Tune in for the next segment of "Plantation Picaninnies": Black People Need to Come Clean.
THE WORLDCLASS SMARTAZZ and The REVOLUTIONARY RYDERS, examine the plantation mentality that white America has developed. In "Post racial America" everything is supposed to be all good for black folks, racism is dead in America...right? The string of ridiculously malicious, racist acts across this country has shown us that whites hate blacks now more than ever. The NBA debacle was just a reminder that no matter what we think we are still house niggas and field niggas.Why should black America even care about how they feel about us, why are we contiously shook and hurt every time white folks show their true colors? How does freedom of speech play into things?
TUNE IN SATURDAY NIGHT TO CHOCOLATE SITY AT 7:30 PM CALL IN AND BE HEARD!!
REVOLUTIONARY RADIO CHOCOLATE SITY!!!!
Shereen Renee, communications director for King's Town Family Foundation, asks a blunt question on this episode of Roundtable: Why is the world hating on Black women?
Is it jealousy, bitterness, or 'something else'?
Join the panel to discuss the reasons why Black women often have such low self-esteem issues and the mental health disparities that often cause us to "unravel at the seams" and "ack a straight fool" even when it's uncalled for.
According to The Jim Crow Museum of Racist Memorabilia at Ferris State University: "The picaninny was the dominant racial caricature of black children for most of this country's history."
The Abuse, Subjection, Subjugation and Objectification of Black Women and Children the world over is a fact, and with that pain also come the MEN -our sons and fathers, nephews, brothers, uncles, cousins- through our wombs, who cannot remain children forever; but we MUST raise them, we DO raise them, for better or for worse in sickness and in health until death do us part.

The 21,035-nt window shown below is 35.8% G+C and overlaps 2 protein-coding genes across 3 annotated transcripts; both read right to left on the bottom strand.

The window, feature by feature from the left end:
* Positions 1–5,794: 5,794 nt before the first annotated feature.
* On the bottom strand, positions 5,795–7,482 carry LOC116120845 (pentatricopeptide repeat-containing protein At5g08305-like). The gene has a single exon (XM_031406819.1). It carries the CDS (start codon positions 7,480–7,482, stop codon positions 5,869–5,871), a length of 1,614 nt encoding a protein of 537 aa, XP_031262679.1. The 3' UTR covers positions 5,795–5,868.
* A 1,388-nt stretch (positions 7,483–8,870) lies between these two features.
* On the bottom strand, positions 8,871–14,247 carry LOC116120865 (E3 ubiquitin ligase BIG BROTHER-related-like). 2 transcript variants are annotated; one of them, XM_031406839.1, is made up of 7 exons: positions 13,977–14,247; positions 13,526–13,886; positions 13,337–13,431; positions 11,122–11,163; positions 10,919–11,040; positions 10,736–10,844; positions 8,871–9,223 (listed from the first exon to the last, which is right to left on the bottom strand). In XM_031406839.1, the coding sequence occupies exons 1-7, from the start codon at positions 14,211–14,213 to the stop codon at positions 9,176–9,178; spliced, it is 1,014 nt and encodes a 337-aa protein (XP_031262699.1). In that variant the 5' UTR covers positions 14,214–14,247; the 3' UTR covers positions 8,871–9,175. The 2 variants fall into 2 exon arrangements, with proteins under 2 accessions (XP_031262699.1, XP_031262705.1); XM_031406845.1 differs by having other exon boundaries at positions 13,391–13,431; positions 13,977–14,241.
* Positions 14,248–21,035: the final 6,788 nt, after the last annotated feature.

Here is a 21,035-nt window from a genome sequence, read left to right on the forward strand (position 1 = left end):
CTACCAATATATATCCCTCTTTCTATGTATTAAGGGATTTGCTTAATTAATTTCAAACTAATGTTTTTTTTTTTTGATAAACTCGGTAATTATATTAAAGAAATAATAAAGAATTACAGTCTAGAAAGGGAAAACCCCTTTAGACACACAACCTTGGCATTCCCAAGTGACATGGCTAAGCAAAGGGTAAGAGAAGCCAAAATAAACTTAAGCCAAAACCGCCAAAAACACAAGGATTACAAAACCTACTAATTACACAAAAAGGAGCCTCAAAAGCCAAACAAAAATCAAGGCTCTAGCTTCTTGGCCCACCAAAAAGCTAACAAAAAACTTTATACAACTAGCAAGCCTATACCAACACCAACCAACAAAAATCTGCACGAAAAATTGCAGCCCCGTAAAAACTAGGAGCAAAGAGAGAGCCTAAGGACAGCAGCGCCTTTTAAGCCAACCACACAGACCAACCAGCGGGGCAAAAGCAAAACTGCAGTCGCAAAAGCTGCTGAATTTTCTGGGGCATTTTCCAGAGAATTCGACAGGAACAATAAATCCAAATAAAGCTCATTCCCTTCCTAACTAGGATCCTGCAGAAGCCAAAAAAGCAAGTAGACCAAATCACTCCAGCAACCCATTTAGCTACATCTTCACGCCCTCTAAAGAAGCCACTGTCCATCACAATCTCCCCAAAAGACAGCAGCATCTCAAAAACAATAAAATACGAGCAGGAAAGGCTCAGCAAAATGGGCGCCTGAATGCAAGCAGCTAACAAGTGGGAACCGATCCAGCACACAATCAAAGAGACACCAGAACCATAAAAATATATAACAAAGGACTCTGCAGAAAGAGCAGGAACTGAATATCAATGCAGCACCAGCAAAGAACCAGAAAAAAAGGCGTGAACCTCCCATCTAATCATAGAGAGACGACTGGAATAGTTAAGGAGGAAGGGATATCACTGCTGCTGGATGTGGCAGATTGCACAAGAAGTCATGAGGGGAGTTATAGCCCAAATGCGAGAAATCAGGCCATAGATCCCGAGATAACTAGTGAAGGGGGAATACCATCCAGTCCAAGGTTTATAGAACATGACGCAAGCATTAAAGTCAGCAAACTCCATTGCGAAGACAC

The abuse of Black women worldwide is not every now and again, it happens so much that we internalize it and do it to ourselves. These are the kinds of things that we go through on a DAILY basis, around the clock - non-stop, without relinquishment. It is never any wonder why so many Black women behave the way we do, given the circumstances.
Whether we are in church battling over a 'position' or a label in corporate America, or fighting and competing with one another in a dead heat out in the streets, the end results are always the same: More abuse and more objectification. A revolving door cycle that never ends and gets passed on, and WE ARE THE ONLY ONES WHO HAVE THE POWER TO END IT.
What is the FIRST STEP TO HEALING? Acknowledging that there IS a problem. Period. We cannot keep ignoring these things and think that the world will get any better, or that it will just go away. IT MATTERS: Hurt people hurt people.
Today's show will find World Footprints traveling to the crown jewel of Louisiana's River Road, revisiting a dark chapter in American history, and uncovering the best that New Orleans has to offer.
The Houmas House in Darrow, Louisiana is an antebellus plantation and sister property of the famous Greenbrier Resort in Virginia. This historical jewel sits between New Orleans and Baton Rouge and contains a treasure trove of history within its walls. We were pleased to spend a day with the planation's colorful owner, entrepreneur Kevin Kelly and learn what he is doing to preserve Houmas House as a living history and decorative arts showcase.
Then, the greatest act of slave resistance in American history took place in 1811 just outside of New Orleans and has remained largely untold, until now. Author Daniel Rasmussen joins us to discuss his book, American Uprising: The Untold Story of America's Largest Slave Revolt, and shed new light on the great American paradox--slavery.
Finally, native New Orleanian and travel writer Laura Martone is the author of the Moon Travel Guide to New Orleans and she stops by to offer an insider's guide to the best that New Orleans has to offer.